The AGS-17 Plamya (Russian: Пламя) is a Soviet-designed automatic grenade launcher currently in production in the Russian Federation and in service worldwide.
The AGS-17 is a heavy infantry support weapon designed to operate from a tripod or mounted on an installation or vehicle. The AGS-17 fires a steady rate of 30 mm grenades in either direct or indirect fire modes to provide suppressive and lethal fire support against soft skinned targets or fortification targets.
The weapon operates using a blowback mechanism to sustain operation. Rounds are fired through a rifled barrel which is removable quickly to reduce barrel stress.
Ammunition is held in a metal box feed, and is linked. Standard boxes contain 30 rounds of linked ammunition.
The tripod is equipped with fine leveling gear for indirect fire trajectories.
 Development Development of the AGS-17 (Avtomatischeskyi Granatmyot Stankovyi - Automatic Grenade launcher, Mounted) had been started in the USSR in 1967 by the OKB-16 design bureau (now known as the famous KBP Instrument Design Bureau, located in the city of Tula). Most probably, its development was inspired by the Sino-Soviet border conflict of the late 1960s, as well as initial experience with several US automatic grenade launchers, learned from North Vietnamese troops who often were on the receiving end of these weapons.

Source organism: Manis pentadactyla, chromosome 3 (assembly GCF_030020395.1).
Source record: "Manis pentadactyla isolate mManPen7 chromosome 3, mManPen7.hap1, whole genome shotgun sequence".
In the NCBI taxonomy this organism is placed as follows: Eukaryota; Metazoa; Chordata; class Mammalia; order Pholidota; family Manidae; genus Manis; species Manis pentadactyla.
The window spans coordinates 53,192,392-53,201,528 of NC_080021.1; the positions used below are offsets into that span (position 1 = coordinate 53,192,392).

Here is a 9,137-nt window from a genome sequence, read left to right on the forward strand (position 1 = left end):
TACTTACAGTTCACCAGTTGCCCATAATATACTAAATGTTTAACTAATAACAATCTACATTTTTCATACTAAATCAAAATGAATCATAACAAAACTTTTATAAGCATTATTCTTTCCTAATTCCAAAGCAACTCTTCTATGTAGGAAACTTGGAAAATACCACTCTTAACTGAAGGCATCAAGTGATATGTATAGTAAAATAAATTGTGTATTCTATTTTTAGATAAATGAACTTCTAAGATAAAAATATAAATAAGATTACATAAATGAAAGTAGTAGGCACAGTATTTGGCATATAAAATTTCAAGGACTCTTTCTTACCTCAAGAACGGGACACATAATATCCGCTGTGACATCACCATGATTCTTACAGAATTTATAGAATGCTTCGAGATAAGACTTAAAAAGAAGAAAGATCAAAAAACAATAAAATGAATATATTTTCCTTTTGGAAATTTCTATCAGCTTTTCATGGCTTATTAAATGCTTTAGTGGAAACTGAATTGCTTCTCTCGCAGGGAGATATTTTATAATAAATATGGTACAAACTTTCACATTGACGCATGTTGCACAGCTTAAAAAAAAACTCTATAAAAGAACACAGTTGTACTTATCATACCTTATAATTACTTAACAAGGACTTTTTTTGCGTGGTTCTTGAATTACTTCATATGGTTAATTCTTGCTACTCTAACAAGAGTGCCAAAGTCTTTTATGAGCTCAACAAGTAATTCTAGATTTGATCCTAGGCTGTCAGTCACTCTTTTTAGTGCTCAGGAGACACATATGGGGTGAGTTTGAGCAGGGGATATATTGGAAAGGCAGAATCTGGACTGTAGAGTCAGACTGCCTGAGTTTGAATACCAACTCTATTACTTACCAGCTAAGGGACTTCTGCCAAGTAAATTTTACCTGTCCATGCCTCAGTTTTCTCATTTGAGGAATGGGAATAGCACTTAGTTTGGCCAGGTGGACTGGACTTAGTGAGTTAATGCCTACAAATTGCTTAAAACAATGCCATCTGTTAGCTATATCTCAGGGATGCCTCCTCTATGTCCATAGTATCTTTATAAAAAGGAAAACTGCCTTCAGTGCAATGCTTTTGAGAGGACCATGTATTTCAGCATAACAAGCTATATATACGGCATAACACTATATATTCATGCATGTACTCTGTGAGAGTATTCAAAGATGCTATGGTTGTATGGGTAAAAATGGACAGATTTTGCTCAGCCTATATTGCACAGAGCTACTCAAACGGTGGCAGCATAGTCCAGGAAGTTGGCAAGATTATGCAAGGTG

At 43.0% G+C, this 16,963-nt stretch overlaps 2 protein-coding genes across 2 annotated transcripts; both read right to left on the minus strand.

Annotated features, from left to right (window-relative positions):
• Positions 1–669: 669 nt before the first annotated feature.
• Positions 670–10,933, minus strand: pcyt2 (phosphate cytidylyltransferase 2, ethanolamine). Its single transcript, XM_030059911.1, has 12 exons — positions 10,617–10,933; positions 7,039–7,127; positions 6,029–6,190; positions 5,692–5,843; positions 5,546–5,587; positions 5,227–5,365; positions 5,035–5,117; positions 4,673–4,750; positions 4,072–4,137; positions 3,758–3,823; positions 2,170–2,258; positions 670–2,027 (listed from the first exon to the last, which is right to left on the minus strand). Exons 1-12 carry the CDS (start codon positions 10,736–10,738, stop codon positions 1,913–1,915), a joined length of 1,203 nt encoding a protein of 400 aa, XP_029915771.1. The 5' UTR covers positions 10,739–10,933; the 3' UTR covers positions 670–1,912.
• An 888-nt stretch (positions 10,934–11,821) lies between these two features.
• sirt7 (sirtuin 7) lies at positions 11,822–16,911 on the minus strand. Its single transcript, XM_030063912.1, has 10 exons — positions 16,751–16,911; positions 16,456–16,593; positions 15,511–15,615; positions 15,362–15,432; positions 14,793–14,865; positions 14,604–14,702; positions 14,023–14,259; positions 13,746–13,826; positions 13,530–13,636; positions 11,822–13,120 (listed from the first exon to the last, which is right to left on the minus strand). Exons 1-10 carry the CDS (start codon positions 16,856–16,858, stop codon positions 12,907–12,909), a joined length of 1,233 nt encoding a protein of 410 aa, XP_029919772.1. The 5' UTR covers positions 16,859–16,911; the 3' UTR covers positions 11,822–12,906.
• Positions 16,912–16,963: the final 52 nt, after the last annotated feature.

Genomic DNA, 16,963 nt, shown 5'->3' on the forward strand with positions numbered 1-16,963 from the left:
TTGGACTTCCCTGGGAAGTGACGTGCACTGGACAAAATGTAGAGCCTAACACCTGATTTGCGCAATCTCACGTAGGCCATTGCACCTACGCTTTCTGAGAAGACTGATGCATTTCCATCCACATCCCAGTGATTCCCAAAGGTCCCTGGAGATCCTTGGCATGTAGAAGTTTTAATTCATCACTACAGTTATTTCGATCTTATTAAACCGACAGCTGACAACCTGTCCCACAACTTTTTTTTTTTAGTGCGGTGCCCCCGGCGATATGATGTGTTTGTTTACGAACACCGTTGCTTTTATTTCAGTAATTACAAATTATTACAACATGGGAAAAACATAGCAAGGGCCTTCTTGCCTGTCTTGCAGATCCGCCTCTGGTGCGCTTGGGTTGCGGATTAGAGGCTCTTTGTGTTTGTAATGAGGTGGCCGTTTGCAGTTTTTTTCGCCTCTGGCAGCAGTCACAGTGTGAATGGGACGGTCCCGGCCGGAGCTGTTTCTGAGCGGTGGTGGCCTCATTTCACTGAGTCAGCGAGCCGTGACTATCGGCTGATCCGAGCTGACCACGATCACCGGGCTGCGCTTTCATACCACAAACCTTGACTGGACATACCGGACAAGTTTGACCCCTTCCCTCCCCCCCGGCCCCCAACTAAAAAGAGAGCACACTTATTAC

It was thought that the automatic grenade launcher would be one of the most effective infantry support weapons against typical Chinese "human wave" attacks. This lightweight weapon was to provide infantry with close to medium range fire support against enemy personnel and unarmored targets like trucks and other such equipment. First prototypes of new weapon entered trials in 1969, and mass production commenced in 1971.
At the same timeframe, the special heliborne version AG-17 was developed for installation on Mi-24 Hind gunship helicopters. Never used against Chinese, AGS-17 was widely used and well liked by Soviet troops in Afghanistan as a ground support weapon or as a vehicle weapon on improvised mounts installed on armored personnel carriers and trucks.
It is still in use with Russian army as a direct fire support weapon for infantry troops; it is also installed in several vehicle mounts and turrets along with machine guns, guided rocket launchers and sighting equipment. A special airborne version AG-17A was installed in door mounts of several Mil Mi-8 Hip combat transport helicopters, and on gun pods used on late model Mi-24 Hind gunships; this weapon had a thick aluminium jacket on the barrel and used a special mount and an electric remotely controlled trigger. It's being replaced with AGS-30 launcher (using the same ammunition, it weights only 16 kg unloaded on the tripod and has upgraded blowback action).
The AGS-17 fires caliber 30x28 (belted) cartridges with a steel cartridge case. Two types of ammunition are currently commonly fired from the AGS-17. The VOG-17M is the currently available version of the original 30 mm grenade ammunition, and has a basic high explosive fragmentation warhead. The VOG-30 is similar but contains better explosive filler and an enhanced fragmentation design that greatly increases the effective blast radius.
- Montenegro: Designated M93.
- Serbia: Designated M93.